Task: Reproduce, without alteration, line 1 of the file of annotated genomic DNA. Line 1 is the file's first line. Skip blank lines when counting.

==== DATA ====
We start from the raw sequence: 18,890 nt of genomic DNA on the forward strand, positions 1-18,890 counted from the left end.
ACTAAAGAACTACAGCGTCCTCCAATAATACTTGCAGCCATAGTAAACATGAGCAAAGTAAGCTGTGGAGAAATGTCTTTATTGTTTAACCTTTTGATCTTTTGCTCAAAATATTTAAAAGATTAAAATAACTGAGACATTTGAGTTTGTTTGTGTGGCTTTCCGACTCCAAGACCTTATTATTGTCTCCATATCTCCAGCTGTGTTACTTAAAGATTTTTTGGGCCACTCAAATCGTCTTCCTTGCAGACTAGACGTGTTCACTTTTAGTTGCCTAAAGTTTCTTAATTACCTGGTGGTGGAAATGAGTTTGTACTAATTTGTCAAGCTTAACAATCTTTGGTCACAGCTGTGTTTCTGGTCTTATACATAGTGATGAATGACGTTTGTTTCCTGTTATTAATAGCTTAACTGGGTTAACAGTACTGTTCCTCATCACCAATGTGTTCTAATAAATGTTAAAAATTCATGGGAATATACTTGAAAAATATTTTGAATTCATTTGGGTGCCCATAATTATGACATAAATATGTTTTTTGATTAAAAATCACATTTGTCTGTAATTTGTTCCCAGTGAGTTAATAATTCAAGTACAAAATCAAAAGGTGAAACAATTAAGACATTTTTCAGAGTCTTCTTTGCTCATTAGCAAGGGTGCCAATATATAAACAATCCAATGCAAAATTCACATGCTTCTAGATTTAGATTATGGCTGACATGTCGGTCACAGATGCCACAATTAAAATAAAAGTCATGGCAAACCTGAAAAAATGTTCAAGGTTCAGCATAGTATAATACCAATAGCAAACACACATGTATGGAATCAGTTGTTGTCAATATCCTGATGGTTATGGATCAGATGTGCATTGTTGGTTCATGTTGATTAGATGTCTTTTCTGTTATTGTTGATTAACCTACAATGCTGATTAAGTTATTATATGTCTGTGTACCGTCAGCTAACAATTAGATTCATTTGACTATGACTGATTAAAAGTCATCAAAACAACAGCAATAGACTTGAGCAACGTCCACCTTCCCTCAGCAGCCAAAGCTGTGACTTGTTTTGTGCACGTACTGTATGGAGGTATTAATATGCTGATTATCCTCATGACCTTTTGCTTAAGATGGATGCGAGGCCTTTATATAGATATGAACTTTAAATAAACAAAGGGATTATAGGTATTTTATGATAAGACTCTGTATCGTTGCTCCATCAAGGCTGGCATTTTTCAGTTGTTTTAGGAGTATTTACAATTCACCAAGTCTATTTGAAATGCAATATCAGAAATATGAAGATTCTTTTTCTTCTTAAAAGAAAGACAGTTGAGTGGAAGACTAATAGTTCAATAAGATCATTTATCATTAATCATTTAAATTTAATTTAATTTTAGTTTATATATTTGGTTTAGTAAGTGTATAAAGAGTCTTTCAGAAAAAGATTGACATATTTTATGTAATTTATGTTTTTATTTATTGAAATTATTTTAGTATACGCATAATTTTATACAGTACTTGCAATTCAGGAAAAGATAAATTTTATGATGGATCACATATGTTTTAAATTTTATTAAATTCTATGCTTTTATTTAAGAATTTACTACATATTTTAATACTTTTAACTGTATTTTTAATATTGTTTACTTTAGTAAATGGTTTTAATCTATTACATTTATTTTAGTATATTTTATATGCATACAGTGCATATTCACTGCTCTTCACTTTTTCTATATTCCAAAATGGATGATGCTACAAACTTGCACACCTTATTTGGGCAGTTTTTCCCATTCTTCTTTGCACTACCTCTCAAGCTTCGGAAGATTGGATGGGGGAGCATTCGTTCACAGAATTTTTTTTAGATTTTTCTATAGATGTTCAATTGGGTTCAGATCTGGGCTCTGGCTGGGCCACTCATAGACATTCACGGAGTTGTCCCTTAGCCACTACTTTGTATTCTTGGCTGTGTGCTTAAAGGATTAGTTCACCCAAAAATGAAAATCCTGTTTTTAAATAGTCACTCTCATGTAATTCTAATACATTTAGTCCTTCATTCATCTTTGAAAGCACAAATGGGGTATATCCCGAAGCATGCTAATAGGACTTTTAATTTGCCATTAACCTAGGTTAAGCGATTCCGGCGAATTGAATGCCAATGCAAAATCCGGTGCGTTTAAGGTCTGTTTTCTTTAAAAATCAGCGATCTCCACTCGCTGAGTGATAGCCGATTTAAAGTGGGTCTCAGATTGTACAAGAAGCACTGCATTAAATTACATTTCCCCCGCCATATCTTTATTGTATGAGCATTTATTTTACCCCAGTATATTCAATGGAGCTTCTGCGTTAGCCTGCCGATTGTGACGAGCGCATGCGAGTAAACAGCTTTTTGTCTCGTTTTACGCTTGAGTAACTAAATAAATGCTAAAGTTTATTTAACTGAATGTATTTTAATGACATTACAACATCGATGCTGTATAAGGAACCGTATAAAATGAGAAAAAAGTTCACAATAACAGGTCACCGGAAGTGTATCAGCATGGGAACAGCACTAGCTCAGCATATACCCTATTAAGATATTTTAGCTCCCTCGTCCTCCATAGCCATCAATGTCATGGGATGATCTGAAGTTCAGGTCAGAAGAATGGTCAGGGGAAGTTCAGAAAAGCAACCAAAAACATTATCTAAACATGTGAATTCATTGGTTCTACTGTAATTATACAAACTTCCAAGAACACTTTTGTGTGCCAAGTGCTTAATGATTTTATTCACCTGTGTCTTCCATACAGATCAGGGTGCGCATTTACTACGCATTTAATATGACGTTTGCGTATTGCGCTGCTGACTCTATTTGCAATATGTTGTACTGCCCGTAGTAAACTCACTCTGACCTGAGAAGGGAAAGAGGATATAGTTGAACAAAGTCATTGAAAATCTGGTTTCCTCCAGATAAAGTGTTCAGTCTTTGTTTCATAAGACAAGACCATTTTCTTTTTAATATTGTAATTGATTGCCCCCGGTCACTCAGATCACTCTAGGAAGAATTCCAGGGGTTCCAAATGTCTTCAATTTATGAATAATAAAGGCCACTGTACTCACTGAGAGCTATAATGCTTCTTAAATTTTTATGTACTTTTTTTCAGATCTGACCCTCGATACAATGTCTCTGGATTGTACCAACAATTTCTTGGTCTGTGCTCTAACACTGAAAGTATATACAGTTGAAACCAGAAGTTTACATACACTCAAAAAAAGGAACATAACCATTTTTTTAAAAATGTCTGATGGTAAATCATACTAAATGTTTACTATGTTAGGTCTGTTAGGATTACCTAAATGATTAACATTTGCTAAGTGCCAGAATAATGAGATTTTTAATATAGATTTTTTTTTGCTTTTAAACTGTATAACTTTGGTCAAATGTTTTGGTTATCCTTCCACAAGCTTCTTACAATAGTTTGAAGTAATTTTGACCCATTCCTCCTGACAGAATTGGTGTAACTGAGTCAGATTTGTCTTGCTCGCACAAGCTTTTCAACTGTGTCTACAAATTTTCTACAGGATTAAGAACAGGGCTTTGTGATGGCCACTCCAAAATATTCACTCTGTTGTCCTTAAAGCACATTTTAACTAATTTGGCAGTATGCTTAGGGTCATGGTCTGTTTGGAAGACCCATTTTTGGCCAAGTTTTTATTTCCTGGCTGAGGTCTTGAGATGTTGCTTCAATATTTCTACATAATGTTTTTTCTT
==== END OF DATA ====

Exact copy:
We start from the raw sequence: 18,890 nt of genomic DNA on the forward strand, positions 1-18,890 counted from the left end.